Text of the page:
In addition, we are well aware of the adverse consequences that would result if a violation notice could trigger the Speedy Trial Act. To hold that a violation notice triggers the Speedy Trial Act's time clock would create a substantial and undue burden on the government. The government would have to file a panoply of "preemptive" informations or indictments, which would be subsequently dismissed, simply to ensure that the few violation notices that it later wanted to prosecute did not violate the Act.


Accordingly, we hold that the issuance of a violation notice does not trigger the Speedy Trial Act.


The government presented sufficient evidence to support Boyd's conviction for re-entering a military base after being notified that she was barred from entry.


Improper entrance onto a military base is a Class B misdemeanor, to which the Speedy Trial Act does not apply. See 18 U.S.C. S 3172(2). Consequently, Boyd does not argue that the Act's 30-day provision forecloses a conviction on this second count. Rather, Boyd challenges the sufficiency of the evidence used to convict her of this charge. We review de novo whether there was sufficient evidence to convict Boyd of entering a military base after being notified that she was barred from entry. See United States v. Tucker , 133 F.3d 1208, 1214 (9th Cir. 1998). There is sufficient evidence to support a conviction if, viewing the evidence in the light most favorable to the prosecution, any rational trier of fact could have found the essential elements of the crime beyond a reasonable doubt. See Jackson v. Virginia, 443 U.S. 307, 319 (1979); United States v. Symington, 195 F.3d 1080 (9th Cir. 1999).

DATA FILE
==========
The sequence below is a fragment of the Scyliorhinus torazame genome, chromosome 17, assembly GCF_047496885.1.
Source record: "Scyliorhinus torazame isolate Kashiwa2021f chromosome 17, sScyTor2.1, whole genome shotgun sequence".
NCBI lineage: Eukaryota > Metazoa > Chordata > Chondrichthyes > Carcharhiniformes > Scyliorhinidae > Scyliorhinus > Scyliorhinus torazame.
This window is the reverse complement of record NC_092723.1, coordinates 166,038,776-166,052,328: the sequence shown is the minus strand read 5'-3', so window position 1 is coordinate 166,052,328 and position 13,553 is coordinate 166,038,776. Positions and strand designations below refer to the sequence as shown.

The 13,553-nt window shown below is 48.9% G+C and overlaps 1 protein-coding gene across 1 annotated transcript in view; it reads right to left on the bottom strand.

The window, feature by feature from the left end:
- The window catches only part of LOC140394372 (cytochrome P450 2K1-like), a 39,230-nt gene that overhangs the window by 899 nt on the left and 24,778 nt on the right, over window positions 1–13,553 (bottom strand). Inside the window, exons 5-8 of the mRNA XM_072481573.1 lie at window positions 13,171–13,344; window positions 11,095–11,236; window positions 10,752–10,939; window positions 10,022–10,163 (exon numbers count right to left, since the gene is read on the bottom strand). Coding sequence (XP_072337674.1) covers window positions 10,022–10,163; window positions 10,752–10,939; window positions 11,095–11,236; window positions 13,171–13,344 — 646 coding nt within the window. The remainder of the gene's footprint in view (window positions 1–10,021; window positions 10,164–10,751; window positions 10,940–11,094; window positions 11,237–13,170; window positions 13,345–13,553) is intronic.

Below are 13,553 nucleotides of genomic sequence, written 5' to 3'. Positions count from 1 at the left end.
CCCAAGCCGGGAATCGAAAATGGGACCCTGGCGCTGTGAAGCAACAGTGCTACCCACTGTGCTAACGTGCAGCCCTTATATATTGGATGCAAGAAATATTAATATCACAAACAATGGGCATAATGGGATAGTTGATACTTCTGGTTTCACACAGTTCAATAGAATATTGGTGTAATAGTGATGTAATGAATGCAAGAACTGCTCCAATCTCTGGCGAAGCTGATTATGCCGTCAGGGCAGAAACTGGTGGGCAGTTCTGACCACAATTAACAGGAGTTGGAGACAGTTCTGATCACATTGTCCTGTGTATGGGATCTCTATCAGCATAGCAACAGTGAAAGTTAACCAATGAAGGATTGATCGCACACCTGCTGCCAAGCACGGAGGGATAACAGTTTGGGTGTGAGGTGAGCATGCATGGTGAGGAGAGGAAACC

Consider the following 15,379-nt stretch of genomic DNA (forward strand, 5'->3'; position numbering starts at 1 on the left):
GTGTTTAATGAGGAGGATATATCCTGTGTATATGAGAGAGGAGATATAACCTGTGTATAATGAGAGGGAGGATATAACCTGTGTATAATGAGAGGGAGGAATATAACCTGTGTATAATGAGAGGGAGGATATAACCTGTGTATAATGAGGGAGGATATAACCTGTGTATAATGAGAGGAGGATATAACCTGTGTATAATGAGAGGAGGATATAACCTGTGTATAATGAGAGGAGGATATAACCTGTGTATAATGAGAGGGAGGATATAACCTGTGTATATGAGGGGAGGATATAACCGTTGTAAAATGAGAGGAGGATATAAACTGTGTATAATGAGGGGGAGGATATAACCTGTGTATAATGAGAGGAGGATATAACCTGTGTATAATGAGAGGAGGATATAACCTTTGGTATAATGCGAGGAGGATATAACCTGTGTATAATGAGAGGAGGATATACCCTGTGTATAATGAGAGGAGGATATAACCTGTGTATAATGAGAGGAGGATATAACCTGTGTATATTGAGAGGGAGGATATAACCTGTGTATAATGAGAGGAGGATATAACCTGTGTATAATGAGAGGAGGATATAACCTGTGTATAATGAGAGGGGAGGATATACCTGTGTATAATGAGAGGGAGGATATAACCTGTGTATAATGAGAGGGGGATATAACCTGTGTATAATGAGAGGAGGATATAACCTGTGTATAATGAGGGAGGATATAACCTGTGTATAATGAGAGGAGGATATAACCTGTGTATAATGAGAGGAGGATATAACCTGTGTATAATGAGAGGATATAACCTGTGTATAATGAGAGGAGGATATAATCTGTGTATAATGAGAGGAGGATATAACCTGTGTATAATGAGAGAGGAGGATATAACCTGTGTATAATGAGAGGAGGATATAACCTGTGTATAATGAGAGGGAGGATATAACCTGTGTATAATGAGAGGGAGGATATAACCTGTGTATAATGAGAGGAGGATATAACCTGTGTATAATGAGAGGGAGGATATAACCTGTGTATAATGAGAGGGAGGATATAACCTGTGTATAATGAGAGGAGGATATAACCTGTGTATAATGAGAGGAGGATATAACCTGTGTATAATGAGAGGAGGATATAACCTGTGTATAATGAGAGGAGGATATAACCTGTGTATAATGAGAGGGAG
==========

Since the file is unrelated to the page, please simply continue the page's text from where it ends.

We conclude that, viewing the evidence in the light most favorable to the prosecution, there was sufficient evidence for a rational trier of fact to find beyond a reasonable doubt that Boyd violated the essential elements of 18 U.S.C. S 1382. To prove a violation of S 1382, the government must show: "(1) reentry of a . . . [military installation] by the accused (2) after having been removed or ordered not to reenter (3) by the commanding officer or person in charge thereof." United States v. Douglass, 579 F.2d 545, 547 (9th Cir. 1978).7